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06.10.2017

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Artikel Nummer: 20370

41-42/2017 Take heart and be constructive


 

The omnipresence of media coverage of the German general election overshadowed the anniversary of a major transport industry event from a quarter of a century ago – the inauguration of the last section of the Rhine-Main-Danube Canal on 25 September 1992. Max Streibl, the head of the Bavarian government, opened the 171 km inland waterway. The idea of a pan-Euro­pean shipping route, from the North to the Black Sea, had been a vision for policy-makers since Charlemagne, the founder of the Carolingian Empire who died in 814 AD. Even today, however, the last doubts concerning its economic feasi­bility have not been eradicated. Resolutions from Brussels have declared the canal one of the five crucial pan-European waterway projects. Despite this – or perhaps because of it – EUR 2.3 million flowed into the waterway between 1960 and 1992.

 

And rightly so, the German inland waterway transportation association BDB said on the anniversary, pointing out that an average of 6.7 million t of goods is transported on the route annually. “This has significantly exceeded pre-construction expectations,” the BDB added. The canal’s critics have pointed out a downward trend (to 4.6 million t in 2016); have only credited the canal with a role in social benefits arising from a rise in cruise ships through the structurally weak region; and even consider its massive interference with the environment an “economic and ecological disaster”. The critics’ voices seem to be louder these days – the planned further expansion of the Danube between Straubing and Vilshofen probably won’t even propel the waterway to the centre of any dispute in the run up to the Free State of Bavaria’s parliamentary elections in autumn 2018.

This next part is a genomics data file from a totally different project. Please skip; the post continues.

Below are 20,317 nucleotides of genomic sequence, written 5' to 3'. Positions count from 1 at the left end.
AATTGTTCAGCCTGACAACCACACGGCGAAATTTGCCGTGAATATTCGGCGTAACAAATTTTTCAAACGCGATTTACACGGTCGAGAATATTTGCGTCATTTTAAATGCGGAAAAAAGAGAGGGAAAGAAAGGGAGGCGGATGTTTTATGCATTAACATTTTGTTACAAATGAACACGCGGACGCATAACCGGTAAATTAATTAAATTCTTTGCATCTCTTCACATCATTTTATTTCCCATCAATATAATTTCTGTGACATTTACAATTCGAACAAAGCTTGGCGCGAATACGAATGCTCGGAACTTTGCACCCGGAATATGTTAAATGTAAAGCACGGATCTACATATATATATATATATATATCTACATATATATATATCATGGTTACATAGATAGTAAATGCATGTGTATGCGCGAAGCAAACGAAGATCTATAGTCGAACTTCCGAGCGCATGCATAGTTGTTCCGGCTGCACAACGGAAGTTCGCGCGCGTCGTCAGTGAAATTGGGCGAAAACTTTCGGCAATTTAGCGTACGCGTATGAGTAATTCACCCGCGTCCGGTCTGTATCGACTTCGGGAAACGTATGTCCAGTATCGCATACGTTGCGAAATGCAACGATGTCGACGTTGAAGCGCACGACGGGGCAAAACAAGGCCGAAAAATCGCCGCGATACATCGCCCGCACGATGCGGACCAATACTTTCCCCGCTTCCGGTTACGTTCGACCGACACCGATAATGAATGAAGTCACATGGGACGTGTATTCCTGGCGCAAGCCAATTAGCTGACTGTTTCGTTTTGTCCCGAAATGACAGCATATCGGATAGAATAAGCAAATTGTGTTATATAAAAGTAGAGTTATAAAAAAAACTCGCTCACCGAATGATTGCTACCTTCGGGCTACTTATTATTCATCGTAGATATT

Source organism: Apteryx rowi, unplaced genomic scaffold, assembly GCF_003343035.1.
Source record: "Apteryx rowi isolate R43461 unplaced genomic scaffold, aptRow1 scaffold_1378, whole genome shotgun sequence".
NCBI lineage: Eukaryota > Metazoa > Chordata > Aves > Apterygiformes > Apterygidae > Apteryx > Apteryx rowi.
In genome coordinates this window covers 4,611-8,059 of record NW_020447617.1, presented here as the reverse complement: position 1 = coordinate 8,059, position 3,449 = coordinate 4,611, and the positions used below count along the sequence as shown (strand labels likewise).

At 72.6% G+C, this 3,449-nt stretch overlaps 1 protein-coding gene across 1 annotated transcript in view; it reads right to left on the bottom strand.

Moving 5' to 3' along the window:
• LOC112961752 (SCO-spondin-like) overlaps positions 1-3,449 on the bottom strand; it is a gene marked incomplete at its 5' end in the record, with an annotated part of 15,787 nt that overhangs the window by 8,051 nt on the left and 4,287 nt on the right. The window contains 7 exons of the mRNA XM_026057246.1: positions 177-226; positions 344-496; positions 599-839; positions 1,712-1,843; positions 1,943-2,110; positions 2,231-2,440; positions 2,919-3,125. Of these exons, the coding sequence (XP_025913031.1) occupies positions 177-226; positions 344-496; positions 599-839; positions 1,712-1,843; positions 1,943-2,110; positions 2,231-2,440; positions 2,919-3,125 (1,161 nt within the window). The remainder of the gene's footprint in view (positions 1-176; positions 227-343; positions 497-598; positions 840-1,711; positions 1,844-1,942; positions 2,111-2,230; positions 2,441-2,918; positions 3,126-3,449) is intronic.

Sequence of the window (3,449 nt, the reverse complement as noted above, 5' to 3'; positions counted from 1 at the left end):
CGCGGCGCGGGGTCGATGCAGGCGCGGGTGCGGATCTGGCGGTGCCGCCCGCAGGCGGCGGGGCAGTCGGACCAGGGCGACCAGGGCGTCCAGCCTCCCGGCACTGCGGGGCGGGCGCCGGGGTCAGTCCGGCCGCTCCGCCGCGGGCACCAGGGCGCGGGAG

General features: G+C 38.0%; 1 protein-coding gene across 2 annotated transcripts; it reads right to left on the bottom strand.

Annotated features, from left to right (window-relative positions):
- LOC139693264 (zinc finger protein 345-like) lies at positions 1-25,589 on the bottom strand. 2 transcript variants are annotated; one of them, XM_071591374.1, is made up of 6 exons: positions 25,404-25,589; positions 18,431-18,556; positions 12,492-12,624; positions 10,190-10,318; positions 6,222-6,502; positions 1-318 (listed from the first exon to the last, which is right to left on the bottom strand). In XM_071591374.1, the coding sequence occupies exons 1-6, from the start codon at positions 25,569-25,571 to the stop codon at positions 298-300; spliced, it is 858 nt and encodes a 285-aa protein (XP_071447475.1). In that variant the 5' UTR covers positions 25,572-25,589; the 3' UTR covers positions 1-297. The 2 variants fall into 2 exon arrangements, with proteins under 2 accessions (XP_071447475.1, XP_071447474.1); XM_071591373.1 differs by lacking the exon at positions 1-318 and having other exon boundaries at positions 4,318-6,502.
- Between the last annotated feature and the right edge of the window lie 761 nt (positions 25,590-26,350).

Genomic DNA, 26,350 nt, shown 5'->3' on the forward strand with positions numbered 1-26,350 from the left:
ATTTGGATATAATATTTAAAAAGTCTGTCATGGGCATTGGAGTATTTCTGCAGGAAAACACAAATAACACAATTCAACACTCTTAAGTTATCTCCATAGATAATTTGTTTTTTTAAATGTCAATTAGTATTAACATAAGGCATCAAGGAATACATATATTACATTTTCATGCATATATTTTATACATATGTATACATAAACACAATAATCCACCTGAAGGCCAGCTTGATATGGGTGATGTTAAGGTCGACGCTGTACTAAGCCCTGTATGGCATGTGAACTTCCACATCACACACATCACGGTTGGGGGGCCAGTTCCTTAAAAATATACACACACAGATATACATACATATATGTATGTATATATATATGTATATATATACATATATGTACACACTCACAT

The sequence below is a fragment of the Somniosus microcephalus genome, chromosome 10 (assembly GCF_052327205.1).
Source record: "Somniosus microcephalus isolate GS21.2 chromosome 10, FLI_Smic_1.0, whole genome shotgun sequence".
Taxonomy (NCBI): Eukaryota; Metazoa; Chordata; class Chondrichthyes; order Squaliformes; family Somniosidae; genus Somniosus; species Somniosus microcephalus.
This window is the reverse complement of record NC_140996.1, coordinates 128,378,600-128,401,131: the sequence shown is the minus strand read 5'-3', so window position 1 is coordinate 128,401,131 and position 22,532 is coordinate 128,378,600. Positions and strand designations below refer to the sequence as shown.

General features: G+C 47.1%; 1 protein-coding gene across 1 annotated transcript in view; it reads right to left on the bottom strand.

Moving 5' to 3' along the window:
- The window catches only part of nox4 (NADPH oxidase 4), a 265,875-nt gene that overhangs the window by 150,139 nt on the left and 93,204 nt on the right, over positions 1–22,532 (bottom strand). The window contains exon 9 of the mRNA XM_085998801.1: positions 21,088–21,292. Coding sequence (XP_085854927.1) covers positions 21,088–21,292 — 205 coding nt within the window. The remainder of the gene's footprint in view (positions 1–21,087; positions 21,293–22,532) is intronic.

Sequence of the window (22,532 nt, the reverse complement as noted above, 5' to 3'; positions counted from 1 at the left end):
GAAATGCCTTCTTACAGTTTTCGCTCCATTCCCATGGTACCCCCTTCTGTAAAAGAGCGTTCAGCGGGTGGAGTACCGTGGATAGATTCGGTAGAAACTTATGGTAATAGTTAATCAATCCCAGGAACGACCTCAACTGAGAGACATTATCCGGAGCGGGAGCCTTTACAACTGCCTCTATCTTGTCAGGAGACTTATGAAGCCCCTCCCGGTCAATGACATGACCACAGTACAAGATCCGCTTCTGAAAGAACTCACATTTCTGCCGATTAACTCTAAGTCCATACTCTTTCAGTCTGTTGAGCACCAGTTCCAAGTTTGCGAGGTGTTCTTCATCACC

Elections are one thing; another one is the next national and state governments managing the balancing act between investments that are really necessary and unreflected activism in the face of dilapidated transport infrastructure – though admittedly not all of it. There’s no dearth of issues in Germany that need to be addressed, it’s true, as you’ll see when you read our Special on the country (see page 30), produced to coincide with the German Logistics Congress that is taking place in Berlin at the end of this month. But our Special also illustrates what makes Germany one of the world’s leading logistics nations.

 

A few pages later we focus our attention a little further east, on Poland, analysing the ­current ­status of the transport and ­logistics situation there too.

 

 

Enjoy your read! Yours,

 

Andreas Haug
Head of airfreight

 

 

 

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